If the source content was not already linked to SAP, then you need to take some time to understand the legacy system taxonomy and authorization model and then ensure that you map it to the appropriate SAP document type and standard or custom business objects. Finally, you will need to work with BASIS and security to bake the authorization model into SAP roles.
One other area to look into is the content security during migration. To mitigate that risk, you should ensure that if the migration process involves any staging file systems, then access to those systems should be limited to the system admins.
Comment from Guest: Do we need to move to SAP HANA to benefit from ECM?
Vishal Awasthi: No. While HANA’s performance and some newer capabilities, such as text processing, are useful, all the core services can be implemented in older SAP systems as well. SAP application servers came equipped with the web service capabilities since 4.7, so it’s highly unlikely that your current system cannot benefit from such service-based content management architecture.
Comment From Steve B.: Can you share an anecdote about a customer you’ve worked with?
Werner Hopf: We recently completed a migration from an external legacy content management system for a company in Canada. The company was created as a spin-off from an existing organization and either had to buy additional licenses for the existing ECM system or replace it with a more efficient solution.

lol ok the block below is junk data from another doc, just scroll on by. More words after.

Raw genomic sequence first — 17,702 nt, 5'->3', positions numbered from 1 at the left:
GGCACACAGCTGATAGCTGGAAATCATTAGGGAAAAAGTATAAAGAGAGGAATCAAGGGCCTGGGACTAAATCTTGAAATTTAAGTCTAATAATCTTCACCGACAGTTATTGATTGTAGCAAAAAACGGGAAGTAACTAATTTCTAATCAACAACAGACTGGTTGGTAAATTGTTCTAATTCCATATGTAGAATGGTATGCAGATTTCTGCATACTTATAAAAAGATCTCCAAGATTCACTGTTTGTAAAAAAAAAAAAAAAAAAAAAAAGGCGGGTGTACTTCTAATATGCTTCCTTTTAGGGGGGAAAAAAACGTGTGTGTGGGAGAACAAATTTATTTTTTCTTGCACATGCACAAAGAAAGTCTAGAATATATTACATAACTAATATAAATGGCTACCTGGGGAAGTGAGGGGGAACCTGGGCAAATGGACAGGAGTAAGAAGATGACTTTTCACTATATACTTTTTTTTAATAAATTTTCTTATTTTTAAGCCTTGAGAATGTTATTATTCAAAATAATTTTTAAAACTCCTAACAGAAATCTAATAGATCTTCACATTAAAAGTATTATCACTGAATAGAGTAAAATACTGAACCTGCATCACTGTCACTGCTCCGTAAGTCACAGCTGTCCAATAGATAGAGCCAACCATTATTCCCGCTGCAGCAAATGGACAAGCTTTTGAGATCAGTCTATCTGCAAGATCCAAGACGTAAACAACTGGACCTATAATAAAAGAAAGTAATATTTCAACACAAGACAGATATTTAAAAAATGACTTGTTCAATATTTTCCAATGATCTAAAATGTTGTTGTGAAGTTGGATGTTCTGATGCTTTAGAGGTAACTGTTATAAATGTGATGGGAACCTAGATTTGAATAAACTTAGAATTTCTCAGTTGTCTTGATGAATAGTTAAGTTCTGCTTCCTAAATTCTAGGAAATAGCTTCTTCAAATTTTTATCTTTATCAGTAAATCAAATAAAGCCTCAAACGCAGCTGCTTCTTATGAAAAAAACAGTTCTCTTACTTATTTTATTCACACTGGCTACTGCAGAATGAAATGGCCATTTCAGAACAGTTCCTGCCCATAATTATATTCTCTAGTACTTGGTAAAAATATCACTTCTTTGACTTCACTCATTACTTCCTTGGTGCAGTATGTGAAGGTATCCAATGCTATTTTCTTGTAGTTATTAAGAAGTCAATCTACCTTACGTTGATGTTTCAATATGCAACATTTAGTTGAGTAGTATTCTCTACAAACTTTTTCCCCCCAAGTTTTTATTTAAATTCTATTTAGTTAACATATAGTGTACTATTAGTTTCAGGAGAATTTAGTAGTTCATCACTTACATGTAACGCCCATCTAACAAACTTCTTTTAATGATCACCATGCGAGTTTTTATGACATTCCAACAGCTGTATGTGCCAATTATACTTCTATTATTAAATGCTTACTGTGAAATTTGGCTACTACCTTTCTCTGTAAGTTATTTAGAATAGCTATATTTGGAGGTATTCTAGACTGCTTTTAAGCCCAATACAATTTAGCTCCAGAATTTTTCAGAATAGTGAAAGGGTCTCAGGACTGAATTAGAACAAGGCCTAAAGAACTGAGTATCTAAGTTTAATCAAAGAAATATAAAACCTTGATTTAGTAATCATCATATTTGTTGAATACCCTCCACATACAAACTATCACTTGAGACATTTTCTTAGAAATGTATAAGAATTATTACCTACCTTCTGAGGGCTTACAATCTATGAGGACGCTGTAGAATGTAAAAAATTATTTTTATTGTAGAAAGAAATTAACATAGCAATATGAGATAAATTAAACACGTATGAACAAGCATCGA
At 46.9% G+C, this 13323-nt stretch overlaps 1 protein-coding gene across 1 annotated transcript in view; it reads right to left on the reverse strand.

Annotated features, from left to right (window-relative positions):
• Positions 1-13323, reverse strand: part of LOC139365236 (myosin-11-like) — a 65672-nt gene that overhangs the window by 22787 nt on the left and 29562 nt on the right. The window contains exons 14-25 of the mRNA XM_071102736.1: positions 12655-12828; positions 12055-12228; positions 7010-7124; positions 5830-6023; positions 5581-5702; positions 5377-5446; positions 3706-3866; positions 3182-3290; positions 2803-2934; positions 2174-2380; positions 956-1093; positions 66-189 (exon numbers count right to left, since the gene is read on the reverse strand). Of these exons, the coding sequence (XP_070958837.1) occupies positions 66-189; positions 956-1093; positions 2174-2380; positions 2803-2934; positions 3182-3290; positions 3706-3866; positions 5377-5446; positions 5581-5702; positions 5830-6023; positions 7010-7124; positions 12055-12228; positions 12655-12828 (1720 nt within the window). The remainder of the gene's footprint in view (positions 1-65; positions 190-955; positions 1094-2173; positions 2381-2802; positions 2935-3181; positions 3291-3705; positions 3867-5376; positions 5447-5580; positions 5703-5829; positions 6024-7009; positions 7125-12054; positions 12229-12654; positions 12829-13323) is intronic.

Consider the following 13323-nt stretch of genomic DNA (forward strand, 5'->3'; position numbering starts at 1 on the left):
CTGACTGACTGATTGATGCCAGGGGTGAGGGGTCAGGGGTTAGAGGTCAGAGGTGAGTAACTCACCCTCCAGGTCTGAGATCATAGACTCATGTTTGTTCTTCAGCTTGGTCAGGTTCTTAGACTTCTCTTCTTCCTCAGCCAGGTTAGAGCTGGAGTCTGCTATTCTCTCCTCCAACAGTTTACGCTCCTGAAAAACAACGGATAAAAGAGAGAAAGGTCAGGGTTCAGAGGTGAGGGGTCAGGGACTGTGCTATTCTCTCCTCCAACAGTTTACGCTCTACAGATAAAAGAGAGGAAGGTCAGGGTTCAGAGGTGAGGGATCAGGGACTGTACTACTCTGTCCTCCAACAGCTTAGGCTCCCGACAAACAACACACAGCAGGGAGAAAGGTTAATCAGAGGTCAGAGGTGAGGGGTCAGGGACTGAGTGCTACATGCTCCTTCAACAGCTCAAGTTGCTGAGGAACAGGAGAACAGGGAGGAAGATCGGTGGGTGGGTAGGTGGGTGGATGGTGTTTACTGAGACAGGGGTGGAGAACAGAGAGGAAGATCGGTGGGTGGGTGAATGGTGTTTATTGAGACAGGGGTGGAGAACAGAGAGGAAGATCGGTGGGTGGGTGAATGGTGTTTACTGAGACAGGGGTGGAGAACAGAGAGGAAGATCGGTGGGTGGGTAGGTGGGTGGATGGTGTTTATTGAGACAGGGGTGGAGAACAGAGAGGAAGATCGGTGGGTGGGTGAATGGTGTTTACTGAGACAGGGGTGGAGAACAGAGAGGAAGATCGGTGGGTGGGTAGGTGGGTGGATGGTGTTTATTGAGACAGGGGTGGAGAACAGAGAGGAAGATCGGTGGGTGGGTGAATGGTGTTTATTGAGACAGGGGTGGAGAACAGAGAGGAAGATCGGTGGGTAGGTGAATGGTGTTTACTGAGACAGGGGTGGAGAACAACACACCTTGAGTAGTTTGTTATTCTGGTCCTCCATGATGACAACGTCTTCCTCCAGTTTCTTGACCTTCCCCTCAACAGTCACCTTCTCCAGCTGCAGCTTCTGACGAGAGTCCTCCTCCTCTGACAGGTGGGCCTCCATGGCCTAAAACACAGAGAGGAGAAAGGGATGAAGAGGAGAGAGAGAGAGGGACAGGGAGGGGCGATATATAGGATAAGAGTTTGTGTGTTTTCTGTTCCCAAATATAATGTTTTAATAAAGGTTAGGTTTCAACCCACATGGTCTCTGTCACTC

Migration included about 1.3 million files, and the entire SAP landscape was completed in about three months.
Below is a slide of the ROI analysis from the legacy ECM replacement project:
Comment from G.V.: Is it possible to implement an ECM solution without having to use SAP PI?
Vishal Awasthi: Hi, G.V. Yes, it is possible to use this service-based content management solution without SAP PI. If you have PI, it you have the option of putting the Dolphin service that interacts with the storage device or cloud in PI (or PO as it I call now) and use it in a hub architecture. This is especially useful if you want multiple business suite applications to share a common storage interface hub. But it is more common to just run this service within the business suite application server itself without the PI/PO.
Werner Hopf: Customer’s ROI analysis from a recent legacy ECM replacement project.
Comment from Guest: With the popularity of sensors and Internet of Things, is it more important now to focus on enterprise content management?
Werner Hopf: IoT will certainly increase the amount of data flowing into and being processed in SAP systems. I believe this is primarily a challenge for data volume management. If part of the sensor/IoT data needs to be retained for longer periods, customers definitely need a very efficient archive storage environment — traditional ECM systems are typically not efficient as an archive for high-volume transactional data.